But how to do this ? what are the touches ; and especially what the principle ? Mr. Burnet sees that Titian generalized, and yet attained strong individual expression—indeed, the strongest aspect of life that is to be found in any painter whatsoever ; but our au- thor fails to catch the principle on which Titian does so, without the delusive completeness of imitation that is sought only by painters of still life. You see much the same in Rembrandt, who certainly did not idealize in the classic direction; the same in Raphael, whose pencil is not rapid and "fleeting," as Mr. Burnet admires, but steady, and unmistakeably definite. We believe that a true rationale of portrait-painting might be found in the works of Titian, some of its more popular characteristics being illustrated from Vandyke,—certainly the most popular of portrait-painters, and the soundest of those that enjoy such univer.

sal first place, the first place, it is to be noted that all the great Rortrait- painters, down to Vandyke, were versed in the practice of historical painting. Now it cannot be too often repeated, that every picture which deals with life must be a veritable design. The "sitter" cannot keep up, for the convenience of the limner, the passing cha- racteristics of life—the transient motions of the muscles, the nervous fire of the eye, the set of the hair, which never repeats its forms : the painter, therefore, must treat his original as a subject, to be con- ceived in his own mind, and reproduced as a product of the ima- gination; the "sitter" being only a memorandum. A tenacious and faithful imagination, a firm and faithful hand, are more neces- sary to the portrait-painter than a " dashing" hand or a fanciful knack at idealizing. The true portrait-painter makes the most of his subject as it is; the flatteringulealizer makes a fancy sketch, which mortifies from its glaring falsehood. The leading traits of the character are the essential elements of the design, and they must be firmly and forcibly made out ; the minor or more ordinary traits may be more generally treated : a principle which explains how a picture may not delude and may yet fill the mind of the spectator with the full force of living na- ture. Thus, Hazlitt said of the Young Man with the Glove, in the Louvre, that the eyes seemed to rest upon you with a living pre- sence : which is true, because the forms and tints are those of life ; although there is no attempt to make the whole figure stand out of the canvass like a piece of scene-painting. Mr. Burnet quotes distinctions which other English critics have drawn between outward and inward nature : but the painter can only deal with outward nature, and to talk of his painting the soul within, as some do, is nonsense. The distinction lies between/ the painting of the fixed forms inherent in the quiescent contour; and those very transitory forms which occur under strong emotion. or rapid action: the forms characteristic of the inner passions when they are outwardly developed. Thus, the eye made mo- mentarily tense and intense, the expanded arch of the upper lid as the eye flashes, the momentary expansion of the nostril, the start• ing fibres in the arm, the hair lifted to the gust,—these are traits which are gone as soon as seen, traits which mark emotion and change : if they are absent, we see the " still life " of human na- tare ; if they are there, we are said to " see the soul." They cannot be too clearly and firmly defined : they may be caricatured ; or the heavy or hesitating hand may fail to catch the true form, as the dull eye may fail to notice it ; and then attention will be forced. to a defined failure.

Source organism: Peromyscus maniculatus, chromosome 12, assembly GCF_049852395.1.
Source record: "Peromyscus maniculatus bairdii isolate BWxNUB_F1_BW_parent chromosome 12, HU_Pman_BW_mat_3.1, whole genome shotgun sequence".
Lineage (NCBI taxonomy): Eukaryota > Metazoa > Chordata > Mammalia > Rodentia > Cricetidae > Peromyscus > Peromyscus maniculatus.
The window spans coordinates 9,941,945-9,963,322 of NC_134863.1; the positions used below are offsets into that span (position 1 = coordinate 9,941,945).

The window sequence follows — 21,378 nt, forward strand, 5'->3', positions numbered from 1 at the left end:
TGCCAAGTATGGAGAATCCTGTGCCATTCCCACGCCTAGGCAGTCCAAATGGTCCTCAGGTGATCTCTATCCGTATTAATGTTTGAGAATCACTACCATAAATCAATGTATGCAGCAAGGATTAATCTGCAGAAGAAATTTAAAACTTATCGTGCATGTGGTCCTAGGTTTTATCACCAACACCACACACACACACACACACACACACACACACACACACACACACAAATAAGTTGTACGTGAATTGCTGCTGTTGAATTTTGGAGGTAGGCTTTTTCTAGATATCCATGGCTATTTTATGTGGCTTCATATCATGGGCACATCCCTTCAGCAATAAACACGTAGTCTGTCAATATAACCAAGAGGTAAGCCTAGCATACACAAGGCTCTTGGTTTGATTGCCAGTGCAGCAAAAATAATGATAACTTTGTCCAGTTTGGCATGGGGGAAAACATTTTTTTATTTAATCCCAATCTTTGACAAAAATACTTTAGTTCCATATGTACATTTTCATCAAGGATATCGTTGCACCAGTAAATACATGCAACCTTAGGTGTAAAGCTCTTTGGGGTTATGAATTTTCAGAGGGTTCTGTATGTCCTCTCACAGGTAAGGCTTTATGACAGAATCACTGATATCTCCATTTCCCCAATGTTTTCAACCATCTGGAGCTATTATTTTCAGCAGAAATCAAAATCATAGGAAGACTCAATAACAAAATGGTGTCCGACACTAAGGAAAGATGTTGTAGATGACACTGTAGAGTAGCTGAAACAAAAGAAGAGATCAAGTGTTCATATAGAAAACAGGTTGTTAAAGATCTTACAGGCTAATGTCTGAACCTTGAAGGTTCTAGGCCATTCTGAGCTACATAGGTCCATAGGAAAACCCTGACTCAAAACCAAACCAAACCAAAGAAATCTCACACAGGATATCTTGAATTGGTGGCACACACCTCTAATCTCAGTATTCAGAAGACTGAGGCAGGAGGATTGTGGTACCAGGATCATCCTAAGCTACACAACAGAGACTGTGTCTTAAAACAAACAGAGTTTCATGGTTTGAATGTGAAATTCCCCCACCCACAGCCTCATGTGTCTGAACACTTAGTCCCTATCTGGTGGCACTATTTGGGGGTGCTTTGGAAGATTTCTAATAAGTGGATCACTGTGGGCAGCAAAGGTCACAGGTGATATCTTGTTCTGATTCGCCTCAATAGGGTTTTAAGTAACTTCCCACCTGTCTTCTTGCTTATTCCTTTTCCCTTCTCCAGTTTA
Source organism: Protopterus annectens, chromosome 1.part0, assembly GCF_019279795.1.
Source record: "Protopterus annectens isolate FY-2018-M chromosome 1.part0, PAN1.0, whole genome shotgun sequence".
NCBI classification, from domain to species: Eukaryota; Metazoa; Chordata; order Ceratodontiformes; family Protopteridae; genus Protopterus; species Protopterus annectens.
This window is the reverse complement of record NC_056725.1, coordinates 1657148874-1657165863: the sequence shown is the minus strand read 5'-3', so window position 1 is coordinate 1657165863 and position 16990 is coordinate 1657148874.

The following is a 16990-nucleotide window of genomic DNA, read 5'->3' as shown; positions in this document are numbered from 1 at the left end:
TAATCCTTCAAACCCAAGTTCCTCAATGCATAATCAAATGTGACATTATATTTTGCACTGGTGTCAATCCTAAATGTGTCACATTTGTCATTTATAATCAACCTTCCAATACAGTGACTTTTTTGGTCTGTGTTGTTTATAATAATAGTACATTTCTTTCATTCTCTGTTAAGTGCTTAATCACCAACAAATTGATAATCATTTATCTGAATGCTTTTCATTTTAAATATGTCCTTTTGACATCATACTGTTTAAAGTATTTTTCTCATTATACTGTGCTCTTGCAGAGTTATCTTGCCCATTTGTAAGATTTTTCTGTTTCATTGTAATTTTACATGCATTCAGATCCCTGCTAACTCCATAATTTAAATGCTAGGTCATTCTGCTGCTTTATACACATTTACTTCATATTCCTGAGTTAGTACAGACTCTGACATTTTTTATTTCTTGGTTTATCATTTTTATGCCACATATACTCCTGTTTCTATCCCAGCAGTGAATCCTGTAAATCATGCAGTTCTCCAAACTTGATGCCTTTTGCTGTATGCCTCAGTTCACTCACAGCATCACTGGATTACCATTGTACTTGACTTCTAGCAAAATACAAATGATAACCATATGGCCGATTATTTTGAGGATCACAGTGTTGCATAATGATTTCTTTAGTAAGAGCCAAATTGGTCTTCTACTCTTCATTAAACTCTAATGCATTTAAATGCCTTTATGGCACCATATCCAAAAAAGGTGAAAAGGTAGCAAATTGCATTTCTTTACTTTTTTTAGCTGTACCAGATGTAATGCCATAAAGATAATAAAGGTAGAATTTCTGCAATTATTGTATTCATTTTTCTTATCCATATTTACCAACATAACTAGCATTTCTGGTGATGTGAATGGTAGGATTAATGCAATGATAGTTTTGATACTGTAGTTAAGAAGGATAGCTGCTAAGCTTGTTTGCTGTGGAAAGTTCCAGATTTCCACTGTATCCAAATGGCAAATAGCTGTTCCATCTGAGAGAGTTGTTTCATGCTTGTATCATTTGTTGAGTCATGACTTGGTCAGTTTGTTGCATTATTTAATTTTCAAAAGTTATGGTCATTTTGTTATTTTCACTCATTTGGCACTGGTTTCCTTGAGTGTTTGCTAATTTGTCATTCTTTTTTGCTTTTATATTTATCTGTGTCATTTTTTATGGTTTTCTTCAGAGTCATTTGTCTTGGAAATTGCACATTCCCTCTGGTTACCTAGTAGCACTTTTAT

Sketchy productions often suggest what the painter is not com- petent to make out, for want of exact discrimination of eye or fidelity of hand. But the principle is always the same : force must be concentrated on the characteristics in which the character and interest of the design centre. Prominently to elaborate traits or details remote from that centre of the design, diverts the at- tention, ands) enfeebles rather that enforces the effect of life.

This is not the place to show how the principle of lifelike trait-painting is to be worked out in detail—that must be left to technical works ; but, wanting such a principle, Mr. Burnet's book. remains an unsatisfactory guide to a highly practical and tangible. art.

Some etchings agreeably illustrate the text, by showing, new and then, the kind of thing that the author means ; but they are not very closely applied.